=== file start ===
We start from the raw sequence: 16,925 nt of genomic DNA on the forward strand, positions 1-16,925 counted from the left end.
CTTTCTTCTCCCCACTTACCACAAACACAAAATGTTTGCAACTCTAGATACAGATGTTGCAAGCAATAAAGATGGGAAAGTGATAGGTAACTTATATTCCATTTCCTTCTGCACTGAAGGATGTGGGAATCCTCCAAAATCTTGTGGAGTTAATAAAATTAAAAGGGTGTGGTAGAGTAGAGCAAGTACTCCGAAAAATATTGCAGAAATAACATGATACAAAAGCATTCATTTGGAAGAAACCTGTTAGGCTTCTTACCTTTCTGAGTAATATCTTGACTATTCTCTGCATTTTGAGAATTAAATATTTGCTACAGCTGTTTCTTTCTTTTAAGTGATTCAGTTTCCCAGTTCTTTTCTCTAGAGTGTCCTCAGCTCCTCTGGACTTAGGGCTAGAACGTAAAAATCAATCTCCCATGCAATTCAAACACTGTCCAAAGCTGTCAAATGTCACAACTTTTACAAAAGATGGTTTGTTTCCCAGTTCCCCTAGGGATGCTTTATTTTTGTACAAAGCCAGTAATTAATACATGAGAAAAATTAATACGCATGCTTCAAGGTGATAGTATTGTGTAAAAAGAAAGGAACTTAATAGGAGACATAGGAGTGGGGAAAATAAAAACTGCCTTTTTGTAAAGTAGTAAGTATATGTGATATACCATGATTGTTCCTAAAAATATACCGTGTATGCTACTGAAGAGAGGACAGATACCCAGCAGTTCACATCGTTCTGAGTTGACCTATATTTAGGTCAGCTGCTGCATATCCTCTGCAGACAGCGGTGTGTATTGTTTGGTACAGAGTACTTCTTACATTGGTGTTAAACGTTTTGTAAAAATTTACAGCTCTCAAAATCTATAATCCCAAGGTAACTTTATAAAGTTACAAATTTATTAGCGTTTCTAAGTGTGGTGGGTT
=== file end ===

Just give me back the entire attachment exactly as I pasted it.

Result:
We start from the raw sequence: 16,925 nt of genomic DNA on the forward strand, positions 1-16,925 counted from the left end.
CTTTCTTCTCCCCACTTACCACAAACACAAAATGTTTGCAACTCTAGATACAGATGTTGCAAGCAATAAAGATGGGAAAGTGATAGGTAACTTATATTCCATTTCCTTCTGCACTGAAGGATGTGGGAATCCTCCAAAATCTTGTGGAGTTAATAAAATTAAAAGGGTGTGGTAGAGTAGAGCAAGTACTCCGAAAAATATTGCAGAAATAACATGATACAAAAGCATTCATTTGGAAGAAACCTGTTAGGCTTCTTACCTTTCTGAGTAATATCTTGACTATTCTCTGCATTTTGAGAATTAAATATTTGCTACAGCTGTTTCTTTCTTTTAAGTGATTCAGTTTCCCAGTTCTTTTCTCTAGAGTGTCCTCAGCTCCTCTGGACTTAGGGCTAGAACGTAAAAATCAATCTCCCATGCAATTCAAACACTGTCCAAAGCTGTCAAATGTCACAACTTTTACAAAAGATGGTTTGTTTCCCAGTTCCCCTAGGGATGCTTTATTTTTGTACAAAGCCAGTAATTAATACATGAGAAAAATTAATACGCATGCTTCAAGGTGATAGTATTGTGTAAAAAGAAAGGAACTTAATAGGAGACATAGGAGTGGGGAAAATAAAAACTGCCTTTTTGTAAAGTAGTAAGTATATGTGATATACCATGATTGTTCCTAAAAATATACCGTGTATGCTACTGAAGAGAGGACAGATACCCAGCAGTTCACATCGTTCTGAGTTGACCTATATTTAGGTCAGCTGCTGCATATCCTCTGCAGACAGCGGTGTGTATTGTTTGGTACAGAGTACTTCTTACATTGGTGTTAAACGTTTTGTAAAAATTTACAGCTCTCAAAATCTATAATCCCAAGGTAACTTTATAAAGTTACAAATTTATTAGCGTTTCTAAGTGTGGTGGGTT